By some counts, the argument for native apps has never been stronger. But in making that claim, are we leaving out a huge segment of online businesses?
Much of the conversation about native apps, especially as they contrast with the mobile web, centers on utility and technical capabilities. Native apps are capable of 60 FPS scrolling list views; the DOM structure of web apps isn't. Web apps have the benefits of familiar search indexing and hyperlink structures; purely native apps do not. And on down the line into technobabble.
Lately the argument has become more nuanced, as examples of hybrid apps have become more commonplace and in some cases very successful. It seems like the black and white 'war' between native and web may be giving way to simmering disagreements in shades of gray. Matt Asay at ReadWrite notes several examples of companies that are being apolitical about the whole thing and just making great apps, using whatever techniques are at their disposal.
But there's something else that's often left out of the capabilities-focused arguments: the voice of the masses. And I don't mean the masses of end-users, or developers. I mean businesses: small, family, local, medium, even large -- basically anything less than a superstar social media company or supersized national or global retailer.
A Proletariat Web?
They're "left out" because it's monopolies (or oligopolies, if we're being technical) that dominate the hype cycle for tech and retail and define the paradigm for aspiring developers, brands and strategists.
Take for example the stats by Flurry, gushed over by those already bullish on native, saying mobile users spend 86% of their time in apps. On its face it's a pretty damning report on the state of mobile web. If you're running an online business and you see that figure alone, you're likely to conclude you need an app to be where your customers are.
But let's look at where most of that big native pie slice comes from. Set aside games, which will never be a factor for mobile web browsers. Otherwise it's nearly all categories with one dominant leader or a few major players. Facebook monopolizes its own category of hyperscale social network. Youtube owns video. Twitter invented microblogging and still holds it in check. Those are the apps that suck up the lion's share of people's time. Even the more splintered categories like productivity and messaging are dependent on network effects that eventually lead to a small number of leaders. Long story short: Native apps are great for winner-take-all markets.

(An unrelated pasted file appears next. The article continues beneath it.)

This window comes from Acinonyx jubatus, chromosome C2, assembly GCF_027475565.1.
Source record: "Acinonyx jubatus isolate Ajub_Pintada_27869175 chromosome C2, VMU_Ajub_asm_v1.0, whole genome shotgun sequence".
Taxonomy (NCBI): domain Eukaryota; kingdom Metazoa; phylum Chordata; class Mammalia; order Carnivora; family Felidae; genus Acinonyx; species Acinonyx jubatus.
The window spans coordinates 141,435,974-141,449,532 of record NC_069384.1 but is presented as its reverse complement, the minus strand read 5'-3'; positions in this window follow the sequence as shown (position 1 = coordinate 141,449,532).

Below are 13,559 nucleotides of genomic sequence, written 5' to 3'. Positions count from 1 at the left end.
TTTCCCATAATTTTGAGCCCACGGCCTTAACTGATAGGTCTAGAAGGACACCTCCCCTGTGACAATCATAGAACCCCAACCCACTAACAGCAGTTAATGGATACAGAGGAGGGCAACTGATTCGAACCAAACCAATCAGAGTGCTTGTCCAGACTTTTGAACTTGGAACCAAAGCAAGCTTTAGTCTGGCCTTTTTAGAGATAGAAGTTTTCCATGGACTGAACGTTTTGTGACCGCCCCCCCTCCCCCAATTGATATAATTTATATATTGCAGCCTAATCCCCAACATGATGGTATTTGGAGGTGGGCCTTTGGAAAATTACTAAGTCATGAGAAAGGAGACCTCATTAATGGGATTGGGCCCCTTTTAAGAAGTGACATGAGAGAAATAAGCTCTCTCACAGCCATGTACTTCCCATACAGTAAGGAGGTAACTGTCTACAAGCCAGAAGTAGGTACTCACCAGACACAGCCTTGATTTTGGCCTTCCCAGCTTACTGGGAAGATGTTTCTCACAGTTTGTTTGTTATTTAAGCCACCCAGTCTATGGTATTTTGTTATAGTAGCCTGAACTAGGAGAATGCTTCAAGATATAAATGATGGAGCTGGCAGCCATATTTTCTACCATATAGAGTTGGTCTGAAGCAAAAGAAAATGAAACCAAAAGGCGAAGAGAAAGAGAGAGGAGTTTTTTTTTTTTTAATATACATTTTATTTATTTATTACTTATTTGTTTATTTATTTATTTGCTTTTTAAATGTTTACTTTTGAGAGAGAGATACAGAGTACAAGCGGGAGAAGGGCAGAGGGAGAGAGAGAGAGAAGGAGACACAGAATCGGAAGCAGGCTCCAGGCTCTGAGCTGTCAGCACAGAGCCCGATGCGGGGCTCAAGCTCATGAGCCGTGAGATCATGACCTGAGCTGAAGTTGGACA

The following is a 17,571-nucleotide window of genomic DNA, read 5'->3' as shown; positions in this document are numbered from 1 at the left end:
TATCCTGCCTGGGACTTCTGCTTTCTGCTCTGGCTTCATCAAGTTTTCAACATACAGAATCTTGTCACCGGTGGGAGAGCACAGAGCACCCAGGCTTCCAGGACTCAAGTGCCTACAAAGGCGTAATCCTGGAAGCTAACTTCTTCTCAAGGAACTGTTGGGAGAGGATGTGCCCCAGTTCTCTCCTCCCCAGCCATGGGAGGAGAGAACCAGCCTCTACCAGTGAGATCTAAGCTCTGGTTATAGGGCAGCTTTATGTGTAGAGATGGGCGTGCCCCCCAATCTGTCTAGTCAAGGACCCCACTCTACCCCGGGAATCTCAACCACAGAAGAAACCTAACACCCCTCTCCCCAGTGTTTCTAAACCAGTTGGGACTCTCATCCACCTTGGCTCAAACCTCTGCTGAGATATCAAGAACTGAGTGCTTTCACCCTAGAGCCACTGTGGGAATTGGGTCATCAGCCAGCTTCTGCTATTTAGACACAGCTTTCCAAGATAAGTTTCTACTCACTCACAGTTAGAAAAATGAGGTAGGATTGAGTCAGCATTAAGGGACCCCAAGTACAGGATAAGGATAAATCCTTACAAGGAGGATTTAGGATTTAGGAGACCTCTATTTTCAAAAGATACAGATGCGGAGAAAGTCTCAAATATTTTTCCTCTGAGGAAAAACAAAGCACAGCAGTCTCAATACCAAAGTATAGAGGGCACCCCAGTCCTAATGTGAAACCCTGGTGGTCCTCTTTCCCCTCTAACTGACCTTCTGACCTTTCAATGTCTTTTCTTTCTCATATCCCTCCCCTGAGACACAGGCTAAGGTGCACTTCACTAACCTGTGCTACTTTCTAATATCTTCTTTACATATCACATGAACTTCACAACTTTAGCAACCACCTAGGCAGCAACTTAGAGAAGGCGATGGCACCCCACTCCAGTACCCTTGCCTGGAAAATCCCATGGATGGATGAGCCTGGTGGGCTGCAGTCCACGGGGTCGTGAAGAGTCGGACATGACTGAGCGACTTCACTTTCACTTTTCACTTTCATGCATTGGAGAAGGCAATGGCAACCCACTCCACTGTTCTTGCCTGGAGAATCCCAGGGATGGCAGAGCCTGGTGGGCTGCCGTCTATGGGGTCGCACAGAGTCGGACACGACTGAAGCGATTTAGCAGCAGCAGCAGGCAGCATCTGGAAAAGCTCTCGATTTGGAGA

But do you know where there's no monopoly?
The Curtain Industry
Bear with me for a second. Think about it. Practically everyone needs curtains, and has to shop for them now and again. They're easy to ship, and unlike clothes, there's little concern over fit. Basically, they're a perfect item to buy online and avoid wasting Saturday afternoon on a trip to the mall. So what app would you use to buy curtains?
I could list out a number of common answers, from Amazon to Macy's, but the point is there's not one instant, universal answer. Curtains come from a number of different types of retailers, big and small, high-end and low. There's no monopoly. Most people faced with a need for curtains would go to the web in search of competitive prices, selection, advice, and reviews.
This scenario plays out every day for millions of products and thousands of businesses. The masses are on the web. This is what folks stuck in the hype cycle miss when they see overwhelming stats like the one we discussed before. When users are seeking entertainment, connecting with friends, or killing time, they go to apps. When they're looking to spend money on actual things -- the key behavior for most businesses -- they use the web. The web is still the conduit for search and inspiration and purchase.
This isn't just conjecture. A survey published earlier this year found apps had been relegated to the back burner for many retailers, as mobile web shopping has grown steadily while apps continue to be a tough sell. The lukewarm performance of native apps in retail is a challenge that's compounded by the high costs of maintaining multiple native apps on top of the de rigeur mobile site.
On the other side of the vendor-user coin, the same results bear out. One study found recently that 7 in 10 smartphone users would rather use a mobile website than an app to make a purchase.
The Ol' Web Creaks On
Yes, native has undeniable advantages in performance and certain utilities. Yes, it's dominating time spent by end users. And of course, app developers (and the companies that hire them) will pull for #TeamNative, because they've experienced what awesome potential native apps have, as well as the shortcomings of web experiences. But the fact remains you need a critical mass of market dominance and stickiness to drive people to an app again and again.
When looking for guidance, let's look beyond the successes of a few hot shot apps and think about the "real economy" and where it takes place: the web. Already methods like adaptive web design, sequencing, and Facebook's React Native are starting to change preconceptions about the limitations of the mobile web. Let's keep pushing the envelope. Advancing the user experience of the mobile web will remain a relevant concern for some time to come. Native has its uses, web has its uses -- what's there to fight about?